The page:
Nature will hit reset button again every couple of thousand years.

Happy Monday!Thumbs Up

Rog Tallbloke
(tallbloke) - F

Re: Koch-funded climate change skeptic reverses course on 07/30/2012 16:52:34 MDT Print View

The main problem with Muller's study is that he uses the GHCN data without looking into the adjustments it had been subjected to before he got it...

Prof Judith Curry says in the Guardian today:

"the method used to attribute the warming to human emissions is way over-simplistic. I don't think this question can be answered by the simple curve fitting used in this paper, and I don't see that their paper adds anything to our understanding of the recent warming."

You go girl. She should know, she was on Muller's team for a while until she saw how they were going about it.

Edited by tallbloke on 07/31/2012 04:07:13 MDT.

Sean Staplin
(mtnrat) - MLife

Locale: Southern Cdn Rockies
RE: Muller NY Times article on 07/31/2012 18:58:12 MDT Print View

RE: Muller article in the NY Times.
If you look into the history of Muller you will find he never was a skeptic. He has been taken to task by many, including Michael Hockeystick Mann, for inaccuracies and assumptions in that article, which originally ran in the New York Times. Other members of the BEST team have also been critical of the Muller article. There is always more behind everything written on this subject, and that goes for all views. A very very uncertain and evolving area of research. A peer reviewer of BEST, responding to Muller's NY Times article. I am just posting this to show there are other views and issues. Press releases are often very misleading to what a scientific study actually found. Much of the time the author of the press release leaves out cautionary sections and only goes for the sensational and rarely if ever looks for contrary evidence for whatever the study or paper may be looking at. As always caveat emptor.

NEW ITEMS (as of July 30 2012)

BERKELEY EARTH STUDY REFEREE REPORTS: On September 8 2011 I was asked by Journal of Geophysical Research to be a reviewer for a paper by Charlotte Wickham et al. presenting the Berkeley Earth Surface Temperature ("BEST") analysis of the effect of urbanization on land surface temperatures. This work is mainly associated with Richard Muller and his various coauthors. I submitted my review just before the end of September 2011, outlining what I saw were serious shortcomings in their methods and arguing that their analysis does not establish valid grounds for the conclusions they assert. I suggested the authors be asked to undertake a major revision.
In October 2011, despite the papers not being accepted, Richard Muller launched a major international publicity blitz announcing the results of the "BEST" project. I wrote to him and his coauthor Judy Curry objecting to the promotional initiative since the critical comments of people like me were locked up under confidentiality rules, and the papers had not been accepted for publication. Richard stated that he felt there was no alternative since the studies would be picked up by the press anyway. Later, when the journal turned the paper down and asked for major revisions, I sought permission from Richard to release my review. He requested that I post it without indicating I was a reviewer for JGR. Since that was not feasible I simply kept it confidential.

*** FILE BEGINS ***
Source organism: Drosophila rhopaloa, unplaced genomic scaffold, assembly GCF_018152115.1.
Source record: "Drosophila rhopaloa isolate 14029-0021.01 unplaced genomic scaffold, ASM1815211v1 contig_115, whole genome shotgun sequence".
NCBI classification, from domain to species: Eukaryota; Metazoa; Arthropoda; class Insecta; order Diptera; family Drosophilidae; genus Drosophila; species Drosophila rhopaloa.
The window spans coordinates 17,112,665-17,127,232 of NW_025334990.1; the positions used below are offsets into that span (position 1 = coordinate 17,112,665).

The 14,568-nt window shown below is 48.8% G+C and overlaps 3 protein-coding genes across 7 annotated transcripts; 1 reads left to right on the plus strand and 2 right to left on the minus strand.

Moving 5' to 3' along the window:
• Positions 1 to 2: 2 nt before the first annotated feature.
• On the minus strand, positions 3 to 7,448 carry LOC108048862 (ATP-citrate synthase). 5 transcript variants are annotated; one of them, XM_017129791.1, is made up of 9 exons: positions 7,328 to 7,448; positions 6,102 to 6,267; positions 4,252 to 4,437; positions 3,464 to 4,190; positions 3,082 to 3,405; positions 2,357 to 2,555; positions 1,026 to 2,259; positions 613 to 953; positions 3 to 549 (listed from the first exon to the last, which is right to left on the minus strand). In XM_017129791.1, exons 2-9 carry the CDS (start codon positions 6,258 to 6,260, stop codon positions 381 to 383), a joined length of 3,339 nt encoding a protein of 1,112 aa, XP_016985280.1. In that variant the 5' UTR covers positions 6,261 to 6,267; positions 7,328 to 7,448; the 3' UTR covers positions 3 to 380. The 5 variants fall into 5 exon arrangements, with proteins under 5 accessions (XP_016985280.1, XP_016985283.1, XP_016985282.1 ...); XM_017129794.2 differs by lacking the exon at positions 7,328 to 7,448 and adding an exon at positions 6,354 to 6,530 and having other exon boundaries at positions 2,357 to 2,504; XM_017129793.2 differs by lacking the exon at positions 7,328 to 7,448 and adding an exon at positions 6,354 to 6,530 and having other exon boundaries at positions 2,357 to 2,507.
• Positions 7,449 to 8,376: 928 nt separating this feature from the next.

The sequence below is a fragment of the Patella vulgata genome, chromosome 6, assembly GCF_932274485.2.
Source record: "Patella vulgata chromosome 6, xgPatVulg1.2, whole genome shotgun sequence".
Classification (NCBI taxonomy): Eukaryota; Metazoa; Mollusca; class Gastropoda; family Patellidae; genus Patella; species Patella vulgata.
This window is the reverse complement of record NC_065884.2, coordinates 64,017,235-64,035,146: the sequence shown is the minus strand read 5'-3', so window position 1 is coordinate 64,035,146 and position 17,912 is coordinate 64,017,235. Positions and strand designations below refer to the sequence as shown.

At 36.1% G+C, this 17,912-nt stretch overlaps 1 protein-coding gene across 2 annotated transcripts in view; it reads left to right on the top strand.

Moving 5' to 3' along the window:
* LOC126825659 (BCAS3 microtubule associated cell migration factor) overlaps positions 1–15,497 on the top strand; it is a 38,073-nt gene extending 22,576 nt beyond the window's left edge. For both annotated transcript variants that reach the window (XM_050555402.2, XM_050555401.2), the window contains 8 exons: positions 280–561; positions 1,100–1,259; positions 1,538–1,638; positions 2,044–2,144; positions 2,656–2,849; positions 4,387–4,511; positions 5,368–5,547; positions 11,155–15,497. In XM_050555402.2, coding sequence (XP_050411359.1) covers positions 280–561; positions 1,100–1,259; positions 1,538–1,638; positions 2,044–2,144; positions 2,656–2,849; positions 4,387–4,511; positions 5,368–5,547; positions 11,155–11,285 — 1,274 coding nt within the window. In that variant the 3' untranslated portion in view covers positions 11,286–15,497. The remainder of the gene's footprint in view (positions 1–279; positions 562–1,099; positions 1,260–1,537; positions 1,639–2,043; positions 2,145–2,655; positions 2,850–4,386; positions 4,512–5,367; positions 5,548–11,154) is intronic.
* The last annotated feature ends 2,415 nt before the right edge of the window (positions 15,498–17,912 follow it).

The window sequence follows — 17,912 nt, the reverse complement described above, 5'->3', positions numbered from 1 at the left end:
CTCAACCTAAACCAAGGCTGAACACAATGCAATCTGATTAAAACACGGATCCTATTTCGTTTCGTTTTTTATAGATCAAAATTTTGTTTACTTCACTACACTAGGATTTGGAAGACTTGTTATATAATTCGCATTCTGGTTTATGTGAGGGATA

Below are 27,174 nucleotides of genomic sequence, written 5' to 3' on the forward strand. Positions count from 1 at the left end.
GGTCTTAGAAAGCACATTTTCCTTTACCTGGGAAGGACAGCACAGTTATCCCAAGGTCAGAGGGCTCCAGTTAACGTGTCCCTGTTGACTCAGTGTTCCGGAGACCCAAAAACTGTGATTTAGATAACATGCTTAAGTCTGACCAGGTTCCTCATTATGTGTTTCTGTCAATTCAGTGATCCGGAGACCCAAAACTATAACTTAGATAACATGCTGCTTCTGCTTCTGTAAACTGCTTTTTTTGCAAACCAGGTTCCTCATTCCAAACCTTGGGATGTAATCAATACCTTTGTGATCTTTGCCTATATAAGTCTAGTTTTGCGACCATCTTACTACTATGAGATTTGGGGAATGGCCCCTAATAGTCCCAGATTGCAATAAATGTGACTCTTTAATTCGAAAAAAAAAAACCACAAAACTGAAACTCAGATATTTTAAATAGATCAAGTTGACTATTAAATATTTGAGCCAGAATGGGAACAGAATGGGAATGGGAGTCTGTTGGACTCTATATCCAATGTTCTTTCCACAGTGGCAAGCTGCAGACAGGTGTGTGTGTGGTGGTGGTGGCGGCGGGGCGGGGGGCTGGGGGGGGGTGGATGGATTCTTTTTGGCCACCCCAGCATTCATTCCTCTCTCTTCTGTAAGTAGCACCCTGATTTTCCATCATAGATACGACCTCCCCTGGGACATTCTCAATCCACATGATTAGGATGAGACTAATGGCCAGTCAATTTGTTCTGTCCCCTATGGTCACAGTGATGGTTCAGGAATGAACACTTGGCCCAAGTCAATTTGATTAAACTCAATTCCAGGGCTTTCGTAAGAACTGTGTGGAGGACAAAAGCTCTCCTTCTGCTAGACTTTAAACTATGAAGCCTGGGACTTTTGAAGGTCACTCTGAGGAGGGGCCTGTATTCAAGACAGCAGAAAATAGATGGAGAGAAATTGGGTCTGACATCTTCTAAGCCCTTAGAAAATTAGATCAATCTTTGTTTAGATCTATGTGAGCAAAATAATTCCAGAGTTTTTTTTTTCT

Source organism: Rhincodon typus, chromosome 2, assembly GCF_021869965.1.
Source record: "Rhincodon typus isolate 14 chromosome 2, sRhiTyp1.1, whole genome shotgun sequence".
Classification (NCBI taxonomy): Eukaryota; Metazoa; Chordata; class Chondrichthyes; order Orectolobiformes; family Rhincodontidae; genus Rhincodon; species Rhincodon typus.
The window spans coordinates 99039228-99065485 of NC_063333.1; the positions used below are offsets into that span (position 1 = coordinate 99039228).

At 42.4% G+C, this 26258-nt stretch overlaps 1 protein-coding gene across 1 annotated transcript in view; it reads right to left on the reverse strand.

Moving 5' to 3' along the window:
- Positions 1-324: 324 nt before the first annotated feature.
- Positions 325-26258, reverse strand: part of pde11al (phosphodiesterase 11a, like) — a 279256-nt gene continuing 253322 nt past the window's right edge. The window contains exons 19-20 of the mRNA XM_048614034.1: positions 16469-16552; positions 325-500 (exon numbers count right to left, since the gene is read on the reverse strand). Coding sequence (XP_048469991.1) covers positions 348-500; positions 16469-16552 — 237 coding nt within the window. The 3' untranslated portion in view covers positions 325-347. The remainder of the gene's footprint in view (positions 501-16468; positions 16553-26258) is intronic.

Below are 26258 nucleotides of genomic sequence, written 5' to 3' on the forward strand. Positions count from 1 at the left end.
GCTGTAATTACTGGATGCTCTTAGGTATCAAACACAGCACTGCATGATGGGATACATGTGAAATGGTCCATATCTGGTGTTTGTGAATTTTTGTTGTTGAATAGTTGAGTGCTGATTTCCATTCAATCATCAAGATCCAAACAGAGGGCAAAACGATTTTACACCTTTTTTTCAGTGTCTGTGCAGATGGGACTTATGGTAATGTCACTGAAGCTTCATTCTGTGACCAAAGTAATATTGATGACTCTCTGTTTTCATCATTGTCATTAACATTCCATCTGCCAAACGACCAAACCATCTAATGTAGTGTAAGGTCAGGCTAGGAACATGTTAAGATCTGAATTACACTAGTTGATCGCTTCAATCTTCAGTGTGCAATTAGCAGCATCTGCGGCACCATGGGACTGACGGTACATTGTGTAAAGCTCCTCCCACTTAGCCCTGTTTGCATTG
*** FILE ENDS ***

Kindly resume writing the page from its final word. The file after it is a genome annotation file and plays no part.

On March 8 2012 I was asked by JGR to review a revised version of the Wickham et al. paper. I submitted my review at the end of March. The authors had made very few changes and had not addressed any of the methodological problems, so I recommended the paper not be published. I do not know what the journal's decision was, but it is 4 months later and I can find no evidence on the BEST website that this or any other BEST project paper has been accepted for publication. [Update July 30: JGR told me "This paper was rejected and the editor recommended that the author resubmit it as a new paper."]
On July 29 2012 Richard Muller launched another publicity blitz (e.g. here and here) claiming, among other things, that "In our papers we demonstrate that none of these potentially troublesome effects [including those related to urbanization and land surface changes] unduly biased our conclusions." Their failure to provide a proper demonstration of this point had led me to recommend against publishing their paper. This places me in an awkward position since I made an undertaking to JGR to respect the confidentiality of the peer review process, but I have reason to believe Muller et al.'s analysis does not support the conclusions he is now asserting in the press.
I take the journal peer review process seriously and I dislike being placed in the position of having to break a commitment I made to JGR, but the "BEST" team's decision to launch another publicity blitz effectively nullifies any right they might have had to confidentiality in this matter. So I am herewith releasing my referee reports. The first, from September 2011, is here,( ), and the second, from March 2012 is here,( ).

Edited by mtnrat on 07/31/2012 19:16:25 MDT.

dan mchale